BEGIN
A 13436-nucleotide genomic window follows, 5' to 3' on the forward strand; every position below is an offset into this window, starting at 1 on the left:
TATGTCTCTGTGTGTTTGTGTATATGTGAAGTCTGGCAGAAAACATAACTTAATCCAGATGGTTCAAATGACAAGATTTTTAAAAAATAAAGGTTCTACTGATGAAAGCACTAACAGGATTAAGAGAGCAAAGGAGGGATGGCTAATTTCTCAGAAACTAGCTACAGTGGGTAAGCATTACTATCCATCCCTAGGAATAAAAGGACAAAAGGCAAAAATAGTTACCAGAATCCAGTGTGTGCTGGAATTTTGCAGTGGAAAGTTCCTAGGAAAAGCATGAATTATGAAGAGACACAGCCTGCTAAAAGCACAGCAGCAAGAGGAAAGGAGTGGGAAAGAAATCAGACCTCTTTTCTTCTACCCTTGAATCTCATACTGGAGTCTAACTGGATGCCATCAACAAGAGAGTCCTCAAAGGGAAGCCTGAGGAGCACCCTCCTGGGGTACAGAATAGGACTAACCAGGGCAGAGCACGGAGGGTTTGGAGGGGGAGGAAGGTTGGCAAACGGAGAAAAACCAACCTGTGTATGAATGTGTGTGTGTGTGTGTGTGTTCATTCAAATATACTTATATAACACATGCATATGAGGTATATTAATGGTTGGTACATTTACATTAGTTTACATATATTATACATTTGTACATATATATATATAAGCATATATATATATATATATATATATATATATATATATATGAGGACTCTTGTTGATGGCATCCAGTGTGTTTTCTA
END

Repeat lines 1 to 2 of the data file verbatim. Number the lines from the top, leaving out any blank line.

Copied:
A 13436-nucleotide genomic window follows, 5' to 3' on the forward strand; every position below is an offset into this window, starting at 1 on the left:
TATGTCTCTGTGTGTTTGTGTATATGTGAAGTCTGGCAGAAAACATAACTTAATCCAGATGGTTCAAATGACAAGATTTTTAAAAAATAAAGGTTCTACTGATGAAAGCACTAACAGGATTAAGAGAGCAAAGGAGGGATGGCTAATTTCTCAGAAACTAGCTACAGTGGGTAAGCATTACTATCCATCCCTAGGAATAAAAGGACAAAAGGCAAAAATAGTTACCAGAATCCAGTGTGTGCTGGAATTTTGCAGTGGAAAGTTCCTAGGAAAAGCATGAATTATGAAGAGACACAGCCTGCTAAAAGCACAGCAGCAAGAGGAAAGGAGTGGGAAAGAAATCAGACCTCTTTTCTTCTACCCTTGAATCTCATACTGGAGTCTAACTGGATGCCATCAACAAGAGAGTCCTCAAAGGGAAGCCTGAGGAGCACCCTCCTGGGGTACAGAATAGGACTAACCAGGGCAGAGCACGGAGGGTTTGGAGGGGGAGGAAGGTTGGCAAACGGAGAAAAACCAACCTGTGTATGAATGTGTGTGTGTGTGTGTGTGTTCATTCAAATATACTTATATAACACATGCATATGAGGTATATTAATGGTTGGTACATTTACATTAGTTTACATATATTATACATTTGTACATATATATATATAAGCATATATATATATATATATATATATATATATATATATATGAGGACTCTTGTTGATGGCATCCAGTGTGTTTTCTA